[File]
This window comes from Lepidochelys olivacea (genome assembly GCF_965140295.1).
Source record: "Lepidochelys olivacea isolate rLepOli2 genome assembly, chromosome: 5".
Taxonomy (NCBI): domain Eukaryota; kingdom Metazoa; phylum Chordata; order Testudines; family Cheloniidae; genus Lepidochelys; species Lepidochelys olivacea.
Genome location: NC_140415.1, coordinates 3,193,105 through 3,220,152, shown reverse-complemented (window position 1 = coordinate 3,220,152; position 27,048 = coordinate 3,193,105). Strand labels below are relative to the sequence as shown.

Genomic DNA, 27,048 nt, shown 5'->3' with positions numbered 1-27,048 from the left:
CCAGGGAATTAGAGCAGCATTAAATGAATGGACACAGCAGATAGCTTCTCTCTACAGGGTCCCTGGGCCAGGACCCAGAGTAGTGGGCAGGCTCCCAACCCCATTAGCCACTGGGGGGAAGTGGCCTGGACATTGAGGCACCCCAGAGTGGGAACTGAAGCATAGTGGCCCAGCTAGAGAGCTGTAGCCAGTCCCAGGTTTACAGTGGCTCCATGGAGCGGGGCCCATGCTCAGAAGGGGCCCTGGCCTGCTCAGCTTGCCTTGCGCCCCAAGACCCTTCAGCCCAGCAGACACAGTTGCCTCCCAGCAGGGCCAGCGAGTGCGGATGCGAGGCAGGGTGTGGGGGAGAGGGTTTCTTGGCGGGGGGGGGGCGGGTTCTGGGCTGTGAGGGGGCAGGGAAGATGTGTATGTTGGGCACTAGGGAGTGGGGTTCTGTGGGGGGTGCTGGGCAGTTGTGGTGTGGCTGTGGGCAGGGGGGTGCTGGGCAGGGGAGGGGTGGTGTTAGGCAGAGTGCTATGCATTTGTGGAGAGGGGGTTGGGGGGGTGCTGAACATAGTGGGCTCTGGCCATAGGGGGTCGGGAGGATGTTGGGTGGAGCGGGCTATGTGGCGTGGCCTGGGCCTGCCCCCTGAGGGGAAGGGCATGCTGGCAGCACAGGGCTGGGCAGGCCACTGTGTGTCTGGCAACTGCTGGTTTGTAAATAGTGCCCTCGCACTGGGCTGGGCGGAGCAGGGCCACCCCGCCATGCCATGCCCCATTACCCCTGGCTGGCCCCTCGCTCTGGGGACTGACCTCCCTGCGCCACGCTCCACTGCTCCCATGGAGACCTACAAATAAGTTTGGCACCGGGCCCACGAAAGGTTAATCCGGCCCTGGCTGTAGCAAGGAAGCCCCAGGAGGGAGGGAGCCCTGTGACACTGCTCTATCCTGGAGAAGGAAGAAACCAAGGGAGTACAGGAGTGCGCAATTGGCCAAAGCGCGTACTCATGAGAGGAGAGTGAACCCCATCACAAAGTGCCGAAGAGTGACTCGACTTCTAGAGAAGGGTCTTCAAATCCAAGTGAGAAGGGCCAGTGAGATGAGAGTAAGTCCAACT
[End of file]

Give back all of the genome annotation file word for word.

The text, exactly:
This window comes from Lepidochelys olivacea (genome assembly GCF_965140295.1).
Source record: "Lepidochelys olivacea isolate rLepOli2 genome assembly, chromosome: 5".
Taxonomy (NCBI): domain Eukaryota; kingdom Metazoa; phylum Chordata; order Testudines; family Cheloniidae; genus Lepidochelys; species Lepidochelys olivacea.
Genome location: NC_140415.1, coordinates 3,193,105 through 3,220,152, shown reverse-complemented (window position 1 = coordinate 3,220,152; position 27,048 = coordinate 3,193,105). Strand labels below are relative to the sequence as shown.

Genomic DNA, 27,048 nt, shown 5'->3' with positions numbered 1-27,048 from the left:
CCAGGGAATTAGAGCAGCATTAAATGAATGGACACAGCAGATAGCTTCTCTCTACAGGGTCCCTGGGCCAGGACCCAGAGTAGTGGGCAGGCTCCCAACCCCATTAGCCACTGGGGGGAAGTGGCCTGGACATTGAGGCACCCCAGAGTGGGAACTGAAGCATAGTGGCCCAGCTAGAGAGCTGTAGCCAGTCCCAGGTTTACAGTGGCTCCATGGAGCGGGGCCCATGCTCAGAAGGGGCCCTGGCCTGCTCAGCTTGCCTTGCGCCCCAAGACCCTTCAGCCCAGCAGACACAGTTGCCTCCCAGCAGGGCCAGCGAGTGCGGATGCGAGGCAGGGTGTGGGGGAGAGGGTTTCTTGGCGGGGGGGGGGCGGGTTCTGGGCTGTGAGGGGGCAGGGAAGATGTGTATGTTGGGCACTAGGGAGTGGGGTTCTGTGGGGGGTGCTGGGCAGTTGTGGTGTGGCTGTGGGCAGGGGGGTGCTGGGCAGGGGAGGGGTGGTGTTAGGCAGAGTGCTATGCATTTGTGGAGAGGGGGTTGGGGGGGTGCTGAACATAGTGGGCTCTGGCCATAGGGGGTCGGGAGGATGTTGGGTGGAGCGGGCTATGTGGCGTGGCCTGGGCCTGCCCCCTGAGGGGAAGGGCATGCTGGCAGCACAGGGCTGGGCAGGCCACTGTGTGTCTGGCAACTGCTGGTTTGTAAATAGTGCCCTCGCACTGGGCTGGGCGGAGCAGGGCCACCCCGCCATGCCATGCCCCATTACCCCTGGCTGGCCCCTCGCTCTGGGGACTGACCTCCCTGCGCCACGCTCCACTGCTCCCATGGAGACCTACAAATAAGTTTGGCACCGGGCCCACGAAAGGTTAATCCGGCCCTGGCTGTAGCAAGGAAGCCCCAGGAGGGAGGGAGCCCTGTGACACTGCTCTATCCTGGAGAAGGAAGAAACCAAGGGAGTACAGGAGTGCGCAATTGGCCAAAGCGCGTACTCATGAGAGGAGAGTGAACCCCATCACAAAGTGCCGAAGAGTGACTCGACTTCTAGAGAAGGGTCTTCAAATCCAAGTGAGAAGGGCCAGTGAGATGAGAGTAAGTCCAACT